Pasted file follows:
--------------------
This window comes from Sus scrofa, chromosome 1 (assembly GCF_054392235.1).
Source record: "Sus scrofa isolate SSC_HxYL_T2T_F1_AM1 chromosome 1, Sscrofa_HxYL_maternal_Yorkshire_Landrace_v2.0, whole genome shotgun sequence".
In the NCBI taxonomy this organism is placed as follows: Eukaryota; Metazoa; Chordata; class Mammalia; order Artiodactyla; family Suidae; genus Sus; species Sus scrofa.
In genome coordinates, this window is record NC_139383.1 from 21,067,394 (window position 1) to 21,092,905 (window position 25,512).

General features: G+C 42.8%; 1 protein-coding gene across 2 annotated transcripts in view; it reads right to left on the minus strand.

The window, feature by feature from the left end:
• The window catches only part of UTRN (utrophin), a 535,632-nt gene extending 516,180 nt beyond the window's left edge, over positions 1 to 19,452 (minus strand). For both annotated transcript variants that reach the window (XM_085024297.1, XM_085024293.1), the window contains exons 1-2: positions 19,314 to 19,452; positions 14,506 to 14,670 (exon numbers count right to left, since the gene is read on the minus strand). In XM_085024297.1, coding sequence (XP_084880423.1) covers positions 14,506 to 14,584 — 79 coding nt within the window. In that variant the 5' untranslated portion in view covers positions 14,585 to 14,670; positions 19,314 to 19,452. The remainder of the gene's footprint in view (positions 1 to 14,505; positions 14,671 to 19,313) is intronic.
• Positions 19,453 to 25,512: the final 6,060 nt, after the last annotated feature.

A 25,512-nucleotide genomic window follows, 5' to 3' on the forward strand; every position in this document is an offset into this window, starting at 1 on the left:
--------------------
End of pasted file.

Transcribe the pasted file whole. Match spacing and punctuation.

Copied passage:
This window comes from Sus scrofa, chromosome 1 (assembly GCF_054392235.1).
Source record: "Sus scrofa isolate SSC_HxYL_T2T_F1_AM1 chromosome 1, Sscrofa_HxYL_maternal_Yorkshire_Landrace_v2.0, whole genome shotgun sequence".
In the NCBI taxonomy this organism is placed as follows: Eukaryota; Metazoa; Chordata; class Mammalia; order Artiodactyla; family Suidae; genus Sus; species Sus scrofa.
In genome coordinates, this window is record NC_139383.1 from 21,067,394 (window position 1) to 21,092,905 (window position 25,512).

General features: G+C 42.8%; 1 protein-coding gene across 2 annotated transcripts in view; it reads right to left on the minus strand.

The window, feature by feature from the left end:
• The window catches only part of UTRN (utrophin), a 535,632-nt gene extending 516,180 nt beyond the window's left edge, over positions 1 to 19,452 (minus strand). For both annotated transcript variants that reach the window (XM_085024297.1, XM_085024293.1), the window contains exons 1-2: positions 19,314 to 19,452; positions 14,506 to 14,670 (exon numbers count right to left, since the gene is read on the minus strand). In XM_085024297.1, coding sequence (XP_084880423.1) covers positions 14,506 to 14,584 — 79 coding nt within the window. In that variant the 5' untranslated portion in view covers positions 14,585 to 14,670; positions 19,314 to 19,452. The remainder of the gene's footprint in view (positions 1 to 14,505; positions 14,671 to 19,313) is intronic.
• Positions 19,453 to 25,512: the final 6,060 nt, after the last annotated feature.

A 25,512-nucleotide genomic window follows, 5' to 3' on the forward strand; every position in this document is an offset into this window, starting at 1 on the left: